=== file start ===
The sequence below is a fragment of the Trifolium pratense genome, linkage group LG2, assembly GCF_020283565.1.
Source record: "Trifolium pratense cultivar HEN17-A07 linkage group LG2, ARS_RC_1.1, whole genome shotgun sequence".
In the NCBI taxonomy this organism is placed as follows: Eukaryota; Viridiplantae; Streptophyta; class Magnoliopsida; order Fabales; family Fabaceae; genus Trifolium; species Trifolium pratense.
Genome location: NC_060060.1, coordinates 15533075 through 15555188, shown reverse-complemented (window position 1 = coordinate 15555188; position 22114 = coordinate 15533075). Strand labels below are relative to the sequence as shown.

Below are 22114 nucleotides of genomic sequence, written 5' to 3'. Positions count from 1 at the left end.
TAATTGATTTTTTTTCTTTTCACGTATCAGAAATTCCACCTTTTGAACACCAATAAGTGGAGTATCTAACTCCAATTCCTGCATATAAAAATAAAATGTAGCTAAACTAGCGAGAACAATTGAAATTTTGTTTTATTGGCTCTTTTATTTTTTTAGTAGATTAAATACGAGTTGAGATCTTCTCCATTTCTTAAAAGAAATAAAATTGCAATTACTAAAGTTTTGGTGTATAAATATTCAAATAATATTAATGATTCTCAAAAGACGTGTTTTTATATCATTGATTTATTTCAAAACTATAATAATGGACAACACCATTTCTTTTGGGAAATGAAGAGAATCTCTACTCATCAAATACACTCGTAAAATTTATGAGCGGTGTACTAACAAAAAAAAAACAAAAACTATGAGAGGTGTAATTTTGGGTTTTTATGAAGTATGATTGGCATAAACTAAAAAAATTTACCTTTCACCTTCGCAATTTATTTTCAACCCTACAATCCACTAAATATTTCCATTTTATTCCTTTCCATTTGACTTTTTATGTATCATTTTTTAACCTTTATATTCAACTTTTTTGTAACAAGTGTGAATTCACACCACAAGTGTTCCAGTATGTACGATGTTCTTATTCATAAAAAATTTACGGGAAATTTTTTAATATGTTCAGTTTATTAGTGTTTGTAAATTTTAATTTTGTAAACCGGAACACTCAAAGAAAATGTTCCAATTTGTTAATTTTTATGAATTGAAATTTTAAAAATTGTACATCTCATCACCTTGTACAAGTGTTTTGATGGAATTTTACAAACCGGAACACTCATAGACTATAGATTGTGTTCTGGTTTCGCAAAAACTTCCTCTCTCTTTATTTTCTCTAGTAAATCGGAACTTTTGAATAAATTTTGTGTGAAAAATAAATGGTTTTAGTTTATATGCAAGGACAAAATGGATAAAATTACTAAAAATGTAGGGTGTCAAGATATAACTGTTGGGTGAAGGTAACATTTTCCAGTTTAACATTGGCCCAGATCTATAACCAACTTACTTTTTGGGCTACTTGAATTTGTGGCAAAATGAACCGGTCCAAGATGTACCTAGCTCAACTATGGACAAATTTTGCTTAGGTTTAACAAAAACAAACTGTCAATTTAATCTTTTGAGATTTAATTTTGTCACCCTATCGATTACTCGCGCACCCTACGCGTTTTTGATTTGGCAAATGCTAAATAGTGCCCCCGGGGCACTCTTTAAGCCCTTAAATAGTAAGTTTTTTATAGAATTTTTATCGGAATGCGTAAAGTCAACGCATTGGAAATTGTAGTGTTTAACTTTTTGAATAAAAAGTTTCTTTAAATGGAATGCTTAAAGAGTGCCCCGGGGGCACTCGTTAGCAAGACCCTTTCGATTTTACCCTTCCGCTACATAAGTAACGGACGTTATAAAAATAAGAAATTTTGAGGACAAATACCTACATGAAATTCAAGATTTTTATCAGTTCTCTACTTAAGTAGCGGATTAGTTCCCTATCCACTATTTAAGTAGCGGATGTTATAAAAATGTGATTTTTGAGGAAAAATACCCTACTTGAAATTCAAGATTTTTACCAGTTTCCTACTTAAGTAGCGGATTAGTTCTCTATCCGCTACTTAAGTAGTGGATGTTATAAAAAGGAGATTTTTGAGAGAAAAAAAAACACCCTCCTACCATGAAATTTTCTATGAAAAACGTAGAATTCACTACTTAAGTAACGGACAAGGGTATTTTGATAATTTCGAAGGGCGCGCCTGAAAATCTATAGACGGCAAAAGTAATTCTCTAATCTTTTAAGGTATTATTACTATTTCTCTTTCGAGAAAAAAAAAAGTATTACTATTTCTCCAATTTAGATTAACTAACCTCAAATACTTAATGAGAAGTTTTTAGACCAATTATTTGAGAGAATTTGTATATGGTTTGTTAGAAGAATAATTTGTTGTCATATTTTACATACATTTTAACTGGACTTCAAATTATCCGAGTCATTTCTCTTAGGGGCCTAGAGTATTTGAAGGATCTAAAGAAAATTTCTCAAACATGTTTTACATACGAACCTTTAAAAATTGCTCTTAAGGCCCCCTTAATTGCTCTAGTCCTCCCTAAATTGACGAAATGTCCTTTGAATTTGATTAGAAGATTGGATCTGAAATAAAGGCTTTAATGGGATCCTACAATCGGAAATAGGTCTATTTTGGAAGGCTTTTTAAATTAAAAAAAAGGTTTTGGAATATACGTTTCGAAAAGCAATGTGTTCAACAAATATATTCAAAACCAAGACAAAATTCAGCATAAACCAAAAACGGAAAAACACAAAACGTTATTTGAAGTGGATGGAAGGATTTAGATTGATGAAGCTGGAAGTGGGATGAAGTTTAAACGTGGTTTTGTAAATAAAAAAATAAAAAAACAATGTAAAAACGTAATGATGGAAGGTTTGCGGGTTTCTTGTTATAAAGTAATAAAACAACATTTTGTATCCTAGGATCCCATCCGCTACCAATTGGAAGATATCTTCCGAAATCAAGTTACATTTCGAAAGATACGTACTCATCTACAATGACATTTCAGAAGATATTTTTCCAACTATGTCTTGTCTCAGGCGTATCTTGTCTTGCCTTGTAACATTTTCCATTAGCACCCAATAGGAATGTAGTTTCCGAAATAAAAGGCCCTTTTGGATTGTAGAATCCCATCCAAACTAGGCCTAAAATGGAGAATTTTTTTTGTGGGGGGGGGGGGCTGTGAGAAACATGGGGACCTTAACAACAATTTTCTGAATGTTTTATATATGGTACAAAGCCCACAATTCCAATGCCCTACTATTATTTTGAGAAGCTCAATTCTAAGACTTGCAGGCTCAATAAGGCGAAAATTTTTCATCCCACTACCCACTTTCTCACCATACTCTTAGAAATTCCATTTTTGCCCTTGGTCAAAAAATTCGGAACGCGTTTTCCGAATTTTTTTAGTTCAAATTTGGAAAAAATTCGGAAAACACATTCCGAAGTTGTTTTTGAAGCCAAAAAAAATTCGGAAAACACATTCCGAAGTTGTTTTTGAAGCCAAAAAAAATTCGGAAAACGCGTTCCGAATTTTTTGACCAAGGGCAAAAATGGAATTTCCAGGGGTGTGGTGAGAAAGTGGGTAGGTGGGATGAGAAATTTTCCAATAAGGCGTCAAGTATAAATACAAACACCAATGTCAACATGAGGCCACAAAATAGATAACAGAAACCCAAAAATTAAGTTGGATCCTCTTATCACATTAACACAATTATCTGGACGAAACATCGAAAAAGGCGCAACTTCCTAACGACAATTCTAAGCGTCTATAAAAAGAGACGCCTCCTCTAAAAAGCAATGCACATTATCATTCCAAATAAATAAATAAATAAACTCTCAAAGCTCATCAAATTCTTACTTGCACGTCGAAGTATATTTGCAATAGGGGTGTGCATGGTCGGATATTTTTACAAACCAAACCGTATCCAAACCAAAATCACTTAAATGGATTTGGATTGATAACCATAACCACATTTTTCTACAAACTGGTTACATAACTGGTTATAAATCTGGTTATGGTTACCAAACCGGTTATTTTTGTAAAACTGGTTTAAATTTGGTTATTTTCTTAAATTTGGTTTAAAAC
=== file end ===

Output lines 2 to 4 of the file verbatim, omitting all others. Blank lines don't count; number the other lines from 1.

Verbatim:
Source record: "Trifolium pratense cultivar HEN17-A07 linkage group LG2, ARS_RC_1.1, whole genome shotgun sequence".
In the NCBI taxonomy this organism is placed as follows: Eukaryota; Viridiplantae; Streptophyta; class Magnoliopsida; order Fabales; family Fabaceae; genus Trifolium; species Trifolium pratense.
Genome location: NC_060060.1, coordinates 15533075 through 15555188, shown reverse-complemented (window position 1 = coordinate 15555188; position 22114 = coordinate 15533075). Strand labels below are relative to the sequence as shown.